Trust me, I’m a newspaper ad

Newspapers are the gold standard when it comes to trust in advertising. And consumers know it. BRIAN ROCK shows why.

Australians trust ads in newspapers more than any other medium or platform, according to Nielsen.

Last week Nielsen released the Australian data from The 2015 Nielsen Global Trust in Advertising Report, and newspapers tops the list of trusted advertising media. Some 58 per cent of respondents say they “completely” or “somewhat” trust ads in newspapers, ahead of all other traditional and online media.

Q: To what extent do you trust the following forms of advertising? (Paid – traditional and online/mobile)

Trust

Source: 2015 Nielsen Global Trust in Advertising Report, Australian data only

Newspapers also topped the list in Nielsen’s previous Global Trust in Advertising Report in 2013, with an identical score of 58 per cent. What has changed in the past two years is an increase in trust scores for advertising on digital platforms. Mobile ads gained the most, increasing by six percentage points.

Q: To what extent do you trust the following forms of advertising? (Paid –online/mobile)

Trust2

Source: 2013 and 2015 Nielsen Global Trust in Advertising Report, Australian data only

Although levels of trust in ads on digital platforms are increasing, scores are still much lower compared with newspapers.

The trust gap between social media sites and newspapers is noteworthy. Social media sites may have large numbers of frequent visitors, but this isn’t translating into trust in the advertising content. Twice as many people trust ads in newspapers than trust ads on social networks (newspapers: 58%, social networks: 29%), according to Nielsen.

Decisions, decisions.

This gap is consistent with emma data which shows that consumers consider more useful than social media when making purchase decisions. In every case, from holidays to fashion, respondents say that newspapers are more useful than social media.

Media useful for

Source: emma, 12 months to September 2015

 The influence gap.

The Newspaper Works has also been studying perceptions of media influence, comparing media agencies’ perceptions against those of a representative sample of Australians. The results show that agency perceptions are significantly different from public perceptions.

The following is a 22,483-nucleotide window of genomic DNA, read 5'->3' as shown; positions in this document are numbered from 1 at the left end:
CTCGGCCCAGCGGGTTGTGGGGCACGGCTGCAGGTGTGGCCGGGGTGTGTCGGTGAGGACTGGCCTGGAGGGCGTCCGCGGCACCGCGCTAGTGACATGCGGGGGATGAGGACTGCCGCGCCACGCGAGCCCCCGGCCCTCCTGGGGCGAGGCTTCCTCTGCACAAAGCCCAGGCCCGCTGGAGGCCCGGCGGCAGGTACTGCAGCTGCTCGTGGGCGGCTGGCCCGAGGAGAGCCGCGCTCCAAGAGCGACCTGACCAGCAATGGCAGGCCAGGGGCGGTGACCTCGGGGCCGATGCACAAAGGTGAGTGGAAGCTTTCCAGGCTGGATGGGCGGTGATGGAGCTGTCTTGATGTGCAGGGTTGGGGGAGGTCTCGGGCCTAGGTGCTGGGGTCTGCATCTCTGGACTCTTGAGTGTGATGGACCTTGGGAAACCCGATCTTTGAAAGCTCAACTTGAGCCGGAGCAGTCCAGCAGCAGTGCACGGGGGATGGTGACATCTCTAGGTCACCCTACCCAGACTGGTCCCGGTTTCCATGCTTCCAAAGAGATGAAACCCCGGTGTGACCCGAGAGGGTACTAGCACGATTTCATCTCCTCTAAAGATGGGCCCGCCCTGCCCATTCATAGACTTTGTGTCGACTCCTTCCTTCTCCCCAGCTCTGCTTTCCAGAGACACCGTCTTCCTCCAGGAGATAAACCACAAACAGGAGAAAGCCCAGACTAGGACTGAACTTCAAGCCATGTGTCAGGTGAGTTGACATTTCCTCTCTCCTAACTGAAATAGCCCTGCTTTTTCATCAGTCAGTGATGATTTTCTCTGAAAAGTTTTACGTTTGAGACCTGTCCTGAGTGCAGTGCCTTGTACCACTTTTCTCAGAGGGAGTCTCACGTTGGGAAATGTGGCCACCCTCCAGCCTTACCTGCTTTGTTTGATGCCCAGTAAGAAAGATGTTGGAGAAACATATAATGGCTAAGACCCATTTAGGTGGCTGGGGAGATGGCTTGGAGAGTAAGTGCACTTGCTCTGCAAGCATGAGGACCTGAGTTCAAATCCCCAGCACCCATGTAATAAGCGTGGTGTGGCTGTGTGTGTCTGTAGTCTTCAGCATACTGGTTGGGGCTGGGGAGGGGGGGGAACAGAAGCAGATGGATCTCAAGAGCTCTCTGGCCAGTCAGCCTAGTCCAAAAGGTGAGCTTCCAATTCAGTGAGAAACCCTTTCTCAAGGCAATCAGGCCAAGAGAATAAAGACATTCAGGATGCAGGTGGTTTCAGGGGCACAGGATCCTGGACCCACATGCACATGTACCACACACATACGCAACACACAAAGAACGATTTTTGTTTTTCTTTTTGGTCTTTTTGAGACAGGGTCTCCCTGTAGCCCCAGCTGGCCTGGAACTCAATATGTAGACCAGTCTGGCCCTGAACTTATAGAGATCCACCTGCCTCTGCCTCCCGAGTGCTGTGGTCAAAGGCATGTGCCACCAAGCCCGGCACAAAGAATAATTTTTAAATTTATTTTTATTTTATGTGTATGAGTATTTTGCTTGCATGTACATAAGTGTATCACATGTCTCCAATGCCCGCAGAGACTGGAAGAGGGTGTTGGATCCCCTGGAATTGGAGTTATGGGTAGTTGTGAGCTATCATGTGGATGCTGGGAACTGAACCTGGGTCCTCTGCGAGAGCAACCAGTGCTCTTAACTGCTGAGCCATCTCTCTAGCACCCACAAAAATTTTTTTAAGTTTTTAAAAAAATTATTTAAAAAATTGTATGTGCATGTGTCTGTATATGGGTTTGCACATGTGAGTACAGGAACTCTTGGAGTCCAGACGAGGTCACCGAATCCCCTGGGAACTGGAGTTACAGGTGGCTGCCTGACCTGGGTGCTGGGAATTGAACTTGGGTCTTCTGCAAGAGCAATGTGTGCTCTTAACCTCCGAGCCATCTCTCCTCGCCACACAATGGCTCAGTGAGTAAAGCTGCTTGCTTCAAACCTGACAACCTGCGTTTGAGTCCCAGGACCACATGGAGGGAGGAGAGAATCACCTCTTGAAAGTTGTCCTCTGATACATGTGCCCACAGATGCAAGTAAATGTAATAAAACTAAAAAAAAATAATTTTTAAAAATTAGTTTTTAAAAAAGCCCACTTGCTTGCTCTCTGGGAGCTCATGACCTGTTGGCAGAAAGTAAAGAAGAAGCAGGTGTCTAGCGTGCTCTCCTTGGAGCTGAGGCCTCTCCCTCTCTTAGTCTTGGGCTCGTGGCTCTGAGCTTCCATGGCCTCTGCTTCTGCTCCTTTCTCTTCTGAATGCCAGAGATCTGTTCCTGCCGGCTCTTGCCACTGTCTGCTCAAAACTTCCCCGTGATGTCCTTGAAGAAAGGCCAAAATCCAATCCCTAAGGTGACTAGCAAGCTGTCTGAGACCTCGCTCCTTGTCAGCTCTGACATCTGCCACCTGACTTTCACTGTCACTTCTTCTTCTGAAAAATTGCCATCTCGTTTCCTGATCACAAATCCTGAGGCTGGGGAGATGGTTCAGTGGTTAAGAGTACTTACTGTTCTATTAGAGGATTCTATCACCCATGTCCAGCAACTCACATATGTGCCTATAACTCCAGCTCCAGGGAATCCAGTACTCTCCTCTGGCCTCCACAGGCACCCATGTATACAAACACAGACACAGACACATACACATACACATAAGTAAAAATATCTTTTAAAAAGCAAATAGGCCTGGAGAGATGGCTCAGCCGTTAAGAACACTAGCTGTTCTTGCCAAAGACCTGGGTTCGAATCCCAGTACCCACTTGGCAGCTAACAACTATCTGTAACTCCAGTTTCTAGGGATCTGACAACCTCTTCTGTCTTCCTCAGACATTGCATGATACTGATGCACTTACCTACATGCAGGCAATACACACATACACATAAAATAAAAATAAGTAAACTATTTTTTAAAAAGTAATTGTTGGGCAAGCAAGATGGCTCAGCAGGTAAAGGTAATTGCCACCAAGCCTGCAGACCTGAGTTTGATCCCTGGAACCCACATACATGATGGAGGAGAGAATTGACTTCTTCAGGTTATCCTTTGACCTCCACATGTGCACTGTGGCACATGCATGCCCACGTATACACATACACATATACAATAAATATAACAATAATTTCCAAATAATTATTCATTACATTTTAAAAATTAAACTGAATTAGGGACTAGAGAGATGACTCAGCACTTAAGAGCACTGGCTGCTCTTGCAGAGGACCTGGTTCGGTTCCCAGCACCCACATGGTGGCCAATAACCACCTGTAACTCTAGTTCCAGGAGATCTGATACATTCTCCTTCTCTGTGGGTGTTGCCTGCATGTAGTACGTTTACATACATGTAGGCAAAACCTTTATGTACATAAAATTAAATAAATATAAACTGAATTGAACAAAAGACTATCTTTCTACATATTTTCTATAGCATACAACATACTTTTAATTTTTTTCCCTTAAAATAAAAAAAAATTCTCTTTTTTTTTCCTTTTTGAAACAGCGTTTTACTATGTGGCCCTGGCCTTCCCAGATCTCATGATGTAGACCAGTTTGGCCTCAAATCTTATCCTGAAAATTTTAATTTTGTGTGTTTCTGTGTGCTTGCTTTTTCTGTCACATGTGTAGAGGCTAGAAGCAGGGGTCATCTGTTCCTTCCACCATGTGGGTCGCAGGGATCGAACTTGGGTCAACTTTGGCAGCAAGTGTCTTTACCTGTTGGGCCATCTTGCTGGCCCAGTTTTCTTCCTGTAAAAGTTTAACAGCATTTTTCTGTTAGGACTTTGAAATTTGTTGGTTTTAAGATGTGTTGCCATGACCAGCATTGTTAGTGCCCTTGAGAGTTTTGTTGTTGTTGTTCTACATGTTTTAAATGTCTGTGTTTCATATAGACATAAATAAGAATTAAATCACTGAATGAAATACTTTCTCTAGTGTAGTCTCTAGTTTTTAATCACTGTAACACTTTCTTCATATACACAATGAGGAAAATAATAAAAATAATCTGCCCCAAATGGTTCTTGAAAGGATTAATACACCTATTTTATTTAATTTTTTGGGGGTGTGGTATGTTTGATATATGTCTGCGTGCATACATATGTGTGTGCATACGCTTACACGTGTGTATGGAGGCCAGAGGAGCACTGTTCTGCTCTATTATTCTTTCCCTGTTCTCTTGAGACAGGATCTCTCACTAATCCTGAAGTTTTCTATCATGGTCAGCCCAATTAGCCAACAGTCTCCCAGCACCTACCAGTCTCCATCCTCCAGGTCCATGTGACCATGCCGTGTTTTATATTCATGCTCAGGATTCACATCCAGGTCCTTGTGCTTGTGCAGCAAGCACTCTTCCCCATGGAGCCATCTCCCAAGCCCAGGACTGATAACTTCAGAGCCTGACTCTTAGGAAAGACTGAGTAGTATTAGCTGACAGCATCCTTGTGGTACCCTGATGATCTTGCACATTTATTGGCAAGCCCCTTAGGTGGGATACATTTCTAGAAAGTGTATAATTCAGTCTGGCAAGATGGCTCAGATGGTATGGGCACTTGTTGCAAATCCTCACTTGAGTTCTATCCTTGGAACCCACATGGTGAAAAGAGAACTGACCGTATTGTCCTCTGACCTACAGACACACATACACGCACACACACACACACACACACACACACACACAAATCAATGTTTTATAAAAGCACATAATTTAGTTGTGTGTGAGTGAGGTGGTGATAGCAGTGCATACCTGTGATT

When asked to choose the two media channels agencies considered to have the greatest influence on Australian consumers, media agencies ranked digital and out-of-home channels far more highly in influence than the public. Digital was 25 percentage points higher for agencies, and out-of-home was 19 points higher.

Apart from out-of-home, agency respondents consider traditional media channels to be less influential than the public does. While 27 per cent of respondents from the public considered newspapers one of the two most influential media, fewer than half as many (13 per cent) of agency respondents agreed, a 14 point gap.

Q: Which media channels do you consider to have the greatest influence on Australian consumers? (Ranked on difference)

Media channel

General Public  (Aug-15) Media Agencies  (Oct-15) Difference
( Agencies – Public)
Out-of-home 4 29 +25
Online/ digital 57 76 +19
Newspaper media 27 13 -14
TV 82 74 -8
Magazines 12 6 -6
Radio 19 18 -1

Sources: Research Now OmniTaxi, August 20-25 2015, Media I Industry Survey / The Newspaper Works Oct 2015

 This strongly suggests that many agencies are undervaluing the influence newspapers have on consumers. Given that newspapers outperform social media on trust, usefulness, and influence, there are good reasons to reconsider the balance.

Sources: 1) The Nielsen Global Trust in Advertising Survey, Feb. – March 2015. 2) emma, 12 months to September 2015. Survey conducted by Ipsos MediaCT, people 14+, Nielsen Online Ratings, September 2015, people 14+ only. 3) Research Now OmniTaxi, August 20-25 2015. 4) Media I Industry Survey / The Newspaper Works Oct 2015.

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